Inge's walk-off slam topples Jays

Athletics baserunner Brandon Inge (bottom left) is mobbed by teammates after hitting a walk-off...

Athletics baserunner Brandon Inge (bottom left) is mobbed by teammates after hitting a walk-off grand slam against the Blue Jays at the O.co Coliseum in Oakland, Calif., May 8, 2012. (BECK DIEFENBACH/Reuters)

KEN FIDLIN, QMI Agency

, Last Updated: 2:11 AM ET

OAKLAND - Francisco Cordero might have 329 career saves, but he has no illusions about the precarious spot heís in.

ďIíve got to pitch better or Iím going to find myself out of (the closer) situation, or worse, maybe out of the team,Ē he said Tuesday night after blowing his third consecutive save opportunity in a 7-3 Oakland Athletics walk-off win over the Blue Jays.

ďIíve got to do my job. Iíve got to do it or Iím not going to have a job at all. Youíve got a team that battles and battles and gives me a lead in the ninth inning and I just blew it again. Itís my third blown save in a row.

ďI didnít make any good pitches tonight. Itís hard for me to explain but Iíve got to start getting people out or I wonít have any job at all.Ē

The Blue Jays had taken a 3-2 lead in the top of the ninth inning when Kelly Johnson singled home pinch-runner Rajai Davis from third base with two outs but Cordero put himself behind the 8-ball right off the bat.

Rightfielder Michael Taylor, who had struck out three times against Toronto starter Ricky Romero, touched Cordero for a leadoff double to right field. He later scored on a Cliff Pennington single to tie the game. Two intentional walks later, Brandon Inge, who was hitting .128 at the time, belted a grandslam home run to end the game.

ďThe three outs in the ninth are pretty tough for us right now,Ē was all manager John Farrell would say about his closerís situation after the game.

Farrell may have some fence-mending to do with his young catcher, J.P. Arencibia, who was lifted for 45-year-old pinch-hitter Omar Vizquel in the top of the ninth with the go-ahead run at third base,in the person of pinch-runner Rajai Davis, Colby Rasmus at first and one out.

ďRight there, we were looking for a safety squeeze,Ē said Farrell. ďAs good a bat-handler as Omar is, I felt we could execute that play and I wanted to stay away from the double play.Ē

Unfortunately, Vizquel popped up his bunt attempt for the second out before Johnson delivered a line single into right field to give Toronto the lead.

Afterward, Arencibia sat stone-faced in front of his locker and would not discuss the circumstances of his coming out of the game. Arencibia has been hitting at a .356 clip over his last 13 games.

Romero has turned himself into one of the best pitchers in the American League so when he dials up an absolute clunker like he did Tuesday, it comes as a bit of a shock.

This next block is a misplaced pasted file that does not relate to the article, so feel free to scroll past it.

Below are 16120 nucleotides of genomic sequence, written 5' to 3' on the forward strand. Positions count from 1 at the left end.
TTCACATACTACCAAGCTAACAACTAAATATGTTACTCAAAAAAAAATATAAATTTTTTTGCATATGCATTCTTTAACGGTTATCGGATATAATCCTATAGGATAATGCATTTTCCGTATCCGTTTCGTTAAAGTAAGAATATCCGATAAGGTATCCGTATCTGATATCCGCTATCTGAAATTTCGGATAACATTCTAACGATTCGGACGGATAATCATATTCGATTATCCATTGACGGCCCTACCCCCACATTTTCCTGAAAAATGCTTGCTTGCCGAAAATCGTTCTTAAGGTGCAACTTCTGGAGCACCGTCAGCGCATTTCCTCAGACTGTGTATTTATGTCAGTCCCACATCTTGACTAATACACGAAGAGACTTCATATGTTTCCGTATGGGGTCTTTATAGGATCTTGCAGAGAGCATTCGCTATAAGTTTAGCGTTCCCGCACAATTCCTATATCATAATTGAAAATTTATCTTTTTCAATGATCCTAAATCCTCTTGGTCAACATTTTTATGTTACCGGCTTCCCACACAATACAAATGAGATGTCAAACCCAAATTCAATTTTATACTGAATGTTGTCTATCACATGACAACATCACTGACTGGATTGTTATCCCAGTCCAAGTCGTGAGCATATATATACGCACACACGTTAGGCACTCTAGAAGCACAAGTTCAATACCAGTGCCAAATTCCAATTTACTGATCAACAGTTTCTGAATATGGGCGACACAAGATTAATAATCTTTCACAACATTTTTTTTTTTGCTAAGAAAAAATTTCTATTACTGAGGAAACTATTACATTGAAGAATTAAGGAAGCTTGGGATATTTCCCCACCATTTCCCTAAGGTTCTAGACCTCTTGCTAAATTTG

In his most recent start against the Texas Rangers, Romero hit a rough patch in one inning. In this one, he struggled the whole night through.

ďIím disappointe in myself,Ē said Romero, his voice barely above a whisper. ďFive walks is really uncharacteristic of me. Itís just one of those things where youíve got to battle. I feel like Iím cutting myself short.

ďFive walks, thatís 20 pitches. Thatís 20 pitches that could get me deeper into the seventh and eighth innings. Iím just hurting myself.Ē

After Oakland starter Jarrod Parker turned the Jays away in the first two innings, they struck for a pair in the third. With one out, Arencibia looped a double down the right field line and then Johnson followed with an opposite field home run, his seventh of the season.

Meanwhile, there was nothing very tidy about Romeroís work. He allowed at least one baserunner every inning and just didnít seem comfortable on the mound, walking a season-high five batters.

ďIím having trouble finding my release point,Ē said Romero. ďIím sure itís something I can fix quickly.Ē

Still, the anemic Oakland offence (they came into the game with the second-lowest run total in the American League) was able to push across runs in only one inning, despite the fact the Jays committed an error in three of the first four innings.

Romero wobbled through four innings without damage but couldnít avoid it in the fifth. This time Oakland wouldnít be turned away. Jemile Weeks led off with a walk, stole second, then managed to get in Romeroís head as he danced off second. Romero paid for that lapse in concentration on the batter when Josh Reddick belted his sixth homer of the year to tie the score.

In his six innings, Romero faced 29 batters, allowed five hits, five walks, two runs and struck out seven, needing 110 pitches to get his 18 outs.


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